I still remember my first pregnancy like it was yesterday. It was an exciting time and I felt buoyant, like I was off to an amazing new school where I'd heard whispers passed down the halls about how a pregnant woman’s skin would be ‘glowy’ and her hair would grow so voluminously it’d give Rapunzel a run for her money. Honestly, I couldn’t wait, until reality hit me...
You see, I fell pregnant, and rather than take on the glowy skin I was promised, my face reverted back to my fourteen-year-old self and I started breaking out – everywhere. Not to mention how sensitive I became to every product I had been using for years. What was happening! However, now I know that the way my skin changed during my first pregnancy was completely normal and in fact, renowned Sydney facialist Jocelyn Petroni says pregnancy acne can be a common condition for women to experience when growing their baby and is something that mainly occurs due to the increase in hormone production during this special time. “This surge of hormones results in an excessive production of oil that can clog pores, leading to excess bacteria and breakouts,” Jocelyn tells me, and warns “the first and third trimesters seem to be most ‘pimple prone’ stages.” So at least we know it’s not forever. Ironically though, Jocelyn adds that “the fluctuations in hormones during pregnancy is also what gives your skin the ‘pregnancy glow’ – together with an increased blood flow.” Sarah McManus, Education Development and Compliance Coordinator at Advanced Skin Technology agrees and says that during pregnancy “some women may experience acne flare-ups on the face, whereas some women will break out on the back and chest. However, some women will develop oily skin, and others may not.” Therefore, whether you ‘glow’, or not could really be a luck of the draw. At least that’s how it felt in my experience. Prior to falling pregnant, I’d never really had bad skin, which is why I had no idea how to treat it – and why every product I owned seemed to be defunct. Jocelyn assures me this is completely ‘normal’ and many of her clients who have never had acne problems before feel like they’re going through puberty again!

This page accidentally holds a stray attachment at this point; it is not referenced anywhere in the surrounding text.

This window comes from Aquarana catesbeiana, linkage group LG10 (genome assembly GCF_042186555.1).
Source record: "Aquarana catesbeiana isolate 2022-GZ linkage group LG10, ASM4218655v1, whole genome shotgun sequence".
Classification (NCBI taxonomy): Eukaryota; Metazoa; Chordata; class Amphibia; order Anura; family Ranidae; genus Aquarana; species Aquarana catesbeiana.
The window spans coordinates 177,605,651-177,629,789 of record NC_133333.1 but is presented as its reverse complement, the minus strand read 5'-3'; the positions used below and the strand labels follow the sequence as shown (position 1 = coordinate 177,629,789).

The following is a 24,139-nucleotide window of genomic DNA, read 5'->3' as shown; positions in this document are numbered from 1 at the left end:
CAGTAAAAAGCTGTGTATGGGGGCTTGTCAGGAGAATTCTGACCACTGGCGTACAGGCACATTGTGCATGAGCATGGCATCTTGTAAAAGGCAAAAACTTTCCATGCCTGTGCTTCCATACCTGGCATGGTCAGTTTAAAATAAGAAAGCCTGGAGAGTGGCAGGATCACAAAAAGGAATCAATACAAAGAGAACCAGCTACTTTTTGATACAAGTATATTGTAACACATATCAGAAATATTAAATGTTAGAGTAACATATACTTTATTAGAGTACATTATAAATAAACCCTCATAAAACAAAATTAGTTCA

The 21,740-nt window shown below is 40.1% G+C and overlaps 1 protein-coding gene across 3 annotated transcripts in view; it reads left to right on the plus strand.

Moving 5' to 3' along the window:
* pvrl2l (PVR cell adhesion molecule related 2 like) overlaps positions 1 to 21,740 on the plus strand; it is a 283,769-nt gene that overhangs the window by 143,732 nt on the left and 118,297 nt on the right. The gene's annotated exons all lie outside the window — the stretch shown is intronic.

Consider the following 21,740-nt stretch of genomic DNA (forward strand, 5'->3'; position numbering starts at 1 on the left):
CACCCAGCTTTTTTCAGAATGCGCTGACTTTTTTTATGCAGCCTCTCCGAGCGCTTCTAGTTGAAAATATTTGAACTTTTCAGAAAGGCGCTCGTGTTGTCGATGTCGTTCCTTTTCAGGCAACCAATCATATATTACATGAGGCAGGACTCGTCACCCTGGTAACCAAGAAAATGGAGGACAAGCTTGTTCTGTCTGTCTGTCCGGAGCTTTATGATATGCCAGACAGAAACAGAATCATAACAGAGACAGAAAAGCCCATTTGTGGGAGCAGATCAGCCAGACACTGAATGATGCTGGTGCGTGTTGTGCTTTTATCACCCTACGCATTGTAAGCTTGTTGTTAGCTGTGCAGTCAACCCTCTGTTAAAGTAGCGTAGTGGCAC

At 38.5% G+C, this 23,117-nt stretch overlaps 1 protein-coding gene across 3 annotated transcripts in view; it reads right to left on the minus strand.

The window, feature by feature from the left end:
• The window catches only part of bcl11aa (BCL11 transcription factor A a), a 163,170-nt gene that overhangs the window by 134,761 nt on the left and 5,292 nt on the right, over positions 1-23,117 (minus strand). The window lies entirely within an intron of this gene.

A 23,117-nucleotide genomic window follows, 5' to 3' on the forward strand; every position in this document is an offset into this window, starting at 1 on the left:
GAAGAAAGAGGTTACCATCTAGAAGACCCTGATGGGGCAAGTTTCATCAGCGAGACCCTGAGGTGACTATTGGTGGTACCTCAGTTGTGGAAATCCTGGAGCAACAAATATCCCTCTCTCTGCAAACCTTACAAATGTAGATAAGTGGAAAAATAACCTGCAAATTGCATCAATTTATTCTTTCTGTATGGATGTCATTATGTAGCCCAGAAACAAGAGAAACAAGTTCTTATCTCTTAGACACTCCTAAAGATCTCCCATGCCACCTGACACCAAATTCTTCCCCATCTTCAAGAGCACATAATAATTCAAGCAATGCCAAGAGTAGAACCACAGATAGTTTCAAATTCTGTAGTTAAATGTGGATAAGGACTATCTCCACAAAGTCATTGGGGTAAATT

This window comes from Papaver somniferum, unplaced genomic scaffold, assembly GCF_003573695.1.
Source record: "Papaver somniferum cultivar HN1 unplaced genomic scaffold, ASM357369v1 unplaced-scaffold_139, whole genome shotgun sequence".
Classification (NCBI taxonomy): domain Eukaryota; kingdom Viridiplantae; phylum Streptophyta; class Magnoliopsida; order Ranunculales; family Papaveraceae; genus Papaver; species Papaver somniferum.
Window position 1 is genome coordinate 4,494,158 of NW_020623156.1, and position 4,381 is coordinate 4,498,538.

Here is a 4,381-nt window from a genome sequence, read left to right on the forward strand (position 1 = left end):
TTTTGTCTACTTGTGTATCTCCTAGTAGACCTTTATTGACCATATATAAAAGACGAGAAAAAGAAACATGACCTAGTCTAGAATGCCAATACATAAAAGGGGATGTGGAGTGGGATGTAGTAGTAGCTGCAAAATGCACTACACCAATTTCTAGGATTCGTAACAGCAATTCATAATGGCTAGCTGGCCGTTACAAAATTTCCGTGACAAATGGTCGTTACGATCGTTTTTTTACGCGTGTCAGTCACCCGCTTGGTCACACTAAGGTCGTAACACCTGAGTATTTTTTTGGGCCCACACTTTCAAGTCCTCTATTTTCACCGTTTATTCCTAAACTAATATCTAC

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Pregnancy acne is directly correlated to how your individual body responds to pregnancy and something that Jocelyn says women who have experienced acne in the past should be wary of “especially if you have had a predisposition towards acne… because chances are it will flare up again during pregnancy.” Skin and nutrition expert Fiona Tuck adds that the food we’re eating could also be to blame and since I couldn’t really stomach anything that wasn’t white bread and butter during the first trimester, it makes sense. “If we are not getting enough nutrients during pregnancy it can affect the quality of the skin and whilst nutritional deficiencies are not the cause of acne, a deficiency in nutrients can worsen the quality of the skin which may include breakouts,” Fiona tells me. “Nutrients that are particularly important for healthy skin include healthy fats such as omega 3’s, zinc, iron and vitamin C. Stretch marks, purple marking on the skin and white flecks on the nails may be signs that your body is in need of more zinc.” Anyway, whether I blame food or merely my hormones for my bad skin during pregnancy, at least I now know there are two ways it can go when growing a human. Plus, if you too happen to fall pregnant and your glow goes MIA, there are actually easy ways to treat and manage your new skin type until your baby is born. Bear in mind, Sarah says we shouldn’t forget that “severe forms of acne that involve cysts, nodules and infection should be treated by a medical practitioner only.” If you’re suffering from pregnancy acne Jocelyn recommends avoiding any products with highly active or harsh ingredients that are contraindicated whilst being pregnant. For example, Retin-A, which normally is a commonly prescribed remedy for acne, is generally not advised for use during pregnancy (although it has not been proven unsafe). She also says we should “look for fruit acids such as lactic acid which will buffer away the surface dead skin cells that can block pores, and natural clays which are great for absorbing excess oil”. She recommends applying a clay mask every night for 20 minutes before bed (if of course you have the luxury of being pregnant with your first child and there’s no need to look after anybody else) and tells me “ylang-ylang is a great balancing essential oil to use, so your skin can still be richly nourished without the risk of breaking out.” Sarah adds “other ingredients that a woman can feel safe using include certain antioxidants, niacinamide, vitamin C, vitamin E, zinc oxide, a sunscreen and mineral makeup.” Therefore, switching your skincare during this period might be all about being a little gentler with yourself and paying attention to ingredients. However, “drinking plenty of pure water to flush out toxins, refreshing your linen more frequently and treating yourself to regular facials,” Jocelyn says is also likely to help.